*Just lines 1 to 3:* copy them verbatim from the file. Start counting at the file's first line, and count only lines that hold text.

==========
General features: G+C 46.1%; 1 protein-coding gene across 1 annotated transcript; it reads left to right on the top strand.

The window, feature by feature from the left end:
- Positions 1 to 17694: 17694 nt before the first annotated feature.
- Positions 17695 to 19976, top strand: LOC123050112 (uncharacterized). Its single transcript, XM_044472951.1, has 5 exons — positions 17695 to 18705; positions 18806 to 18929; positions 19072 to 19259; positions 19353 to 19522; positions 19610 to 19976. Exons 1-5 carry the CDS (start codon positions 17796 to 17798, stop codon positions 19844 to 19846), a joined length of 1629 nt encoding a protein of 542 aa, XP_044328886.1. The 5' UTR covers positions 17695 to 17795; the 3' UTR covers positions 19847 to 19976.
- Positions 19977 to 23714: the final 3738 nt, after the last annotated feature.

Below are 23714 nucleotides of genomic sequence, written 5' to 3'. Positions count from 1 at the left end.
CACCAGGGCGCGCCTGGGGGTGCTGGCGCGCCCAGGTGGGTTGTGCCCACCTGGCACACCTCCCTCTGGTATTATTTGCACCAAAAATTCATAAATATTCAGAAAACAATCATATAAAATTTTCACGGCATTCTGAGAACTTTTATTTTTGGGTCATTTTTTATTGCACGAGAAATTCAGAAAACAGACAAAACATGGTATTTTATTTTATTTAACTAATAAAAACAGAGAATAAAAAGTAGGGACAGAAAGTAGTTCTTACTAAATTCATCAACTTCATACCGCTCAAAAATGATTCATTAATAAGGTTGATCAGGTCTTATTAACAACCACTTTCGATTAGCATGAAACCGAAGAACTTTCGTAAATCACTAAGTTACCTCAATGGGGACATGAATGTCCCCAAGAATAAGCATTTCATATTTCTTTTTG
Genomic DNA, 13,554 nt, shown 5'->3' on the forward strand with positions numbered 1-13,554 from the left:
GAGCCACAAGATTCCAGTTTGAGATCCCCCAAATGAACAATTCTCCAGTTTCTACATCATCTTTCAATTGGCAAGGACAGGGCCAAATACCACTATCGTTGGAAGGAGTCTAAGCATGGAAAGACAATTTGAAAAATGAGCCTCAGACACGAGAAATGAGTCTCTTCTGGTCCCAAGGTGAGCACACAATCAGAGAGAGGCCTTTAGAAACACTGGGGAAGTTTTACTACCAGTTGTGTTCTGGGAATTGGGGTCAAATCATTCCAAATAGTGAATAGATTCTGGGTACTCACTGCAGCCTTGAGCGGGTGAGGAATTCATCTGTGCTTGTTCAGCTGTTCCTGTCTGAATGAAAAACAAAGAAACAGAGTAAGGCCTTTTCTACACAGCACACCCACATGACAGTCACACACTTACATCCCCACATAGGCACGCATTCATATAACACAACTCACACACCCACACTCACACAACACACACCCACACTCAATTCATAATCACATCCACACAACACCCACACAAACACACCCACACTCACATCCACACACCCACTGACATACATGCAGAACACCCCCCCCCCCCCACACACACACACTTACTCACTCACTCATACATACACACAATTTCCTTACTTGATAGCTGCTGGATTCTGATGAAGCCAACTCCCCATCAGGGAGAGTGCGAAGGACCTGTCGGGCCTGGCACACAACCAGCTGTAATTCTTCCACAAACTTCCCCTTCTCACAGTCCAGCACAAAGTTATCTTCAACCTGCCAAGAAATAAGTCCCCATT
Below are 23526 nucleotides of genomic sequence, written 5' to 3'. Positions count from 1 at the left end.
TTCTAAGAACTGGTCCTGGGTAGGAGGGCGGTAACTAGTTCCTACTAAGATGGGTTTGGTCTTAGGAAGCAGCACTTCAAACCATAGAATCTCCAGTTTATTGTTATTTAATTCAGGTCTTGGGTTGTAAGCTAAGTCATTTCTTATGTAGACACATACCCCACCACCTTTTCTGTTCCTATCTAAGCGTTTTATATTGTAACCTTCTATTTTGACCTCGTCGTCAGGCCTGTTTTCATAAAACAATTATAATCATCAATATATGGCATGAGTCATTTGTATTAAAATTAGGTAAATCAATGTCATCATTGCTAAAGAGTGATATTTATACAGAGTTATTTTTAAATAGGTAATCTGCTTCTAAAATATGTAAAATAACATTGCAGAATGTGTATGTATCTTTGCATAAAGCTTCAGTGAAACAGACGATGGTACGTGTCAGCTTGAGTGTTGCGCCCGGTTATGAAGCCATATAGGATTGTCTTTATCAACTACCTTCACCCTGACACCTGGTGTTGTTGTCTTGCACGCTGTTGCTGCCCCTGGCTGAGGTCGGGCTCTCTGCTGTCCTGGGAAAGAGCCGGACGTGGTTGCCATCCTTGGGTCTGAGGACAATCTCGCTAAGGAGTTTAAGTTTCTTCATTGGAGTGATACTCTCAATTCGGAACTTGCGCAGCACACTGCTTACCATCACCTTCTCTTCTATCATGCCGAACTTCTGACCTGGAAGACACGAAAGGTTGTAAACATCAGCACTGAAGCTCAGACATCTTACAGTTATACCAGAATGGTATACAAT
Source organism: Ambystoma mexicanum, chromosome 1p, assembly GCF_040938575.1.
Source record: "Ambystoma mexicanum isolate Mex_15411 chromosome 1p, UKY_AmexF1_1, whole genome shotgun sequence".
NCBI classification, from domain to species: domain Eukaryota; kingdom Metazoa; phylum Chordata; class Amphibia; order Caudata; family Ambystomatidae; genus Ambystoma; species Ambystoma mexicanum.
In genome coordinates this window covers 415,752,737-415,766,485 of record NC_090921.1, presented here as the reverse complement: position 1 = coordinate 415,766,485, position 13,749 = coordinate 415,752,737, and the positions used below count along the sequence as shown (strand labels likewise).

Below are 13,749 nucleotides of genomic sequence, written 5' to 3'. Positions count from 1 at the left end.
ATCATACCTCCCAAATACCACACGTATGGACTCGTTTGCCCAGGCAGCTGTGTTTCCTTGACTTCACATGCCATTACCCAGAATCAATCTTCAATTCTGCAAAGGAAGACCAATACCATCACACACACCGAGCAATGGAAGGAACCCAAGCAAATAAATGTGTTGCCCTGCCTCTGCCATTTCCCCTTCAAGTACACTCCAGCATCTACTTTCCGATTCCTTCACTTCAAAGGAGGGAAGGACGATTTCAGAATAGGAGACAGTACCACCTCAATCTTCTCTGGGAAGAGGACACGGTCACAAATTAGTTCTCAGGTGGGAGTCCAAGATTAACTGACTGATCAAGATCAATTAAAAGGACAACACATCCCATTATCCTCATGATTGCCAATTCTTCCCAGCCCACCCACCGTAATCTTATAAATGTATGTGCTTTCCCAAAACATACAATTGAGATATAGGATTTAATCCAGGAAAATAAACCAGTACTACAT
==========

General features: G+C 46.1%; 1 protein-coding gene across 1 annotated transcript; it reads left to right on the top strand.

The window, feature by feature from the left end:
- Positions 1 to 17694: 17694 nt before the first annotated feature.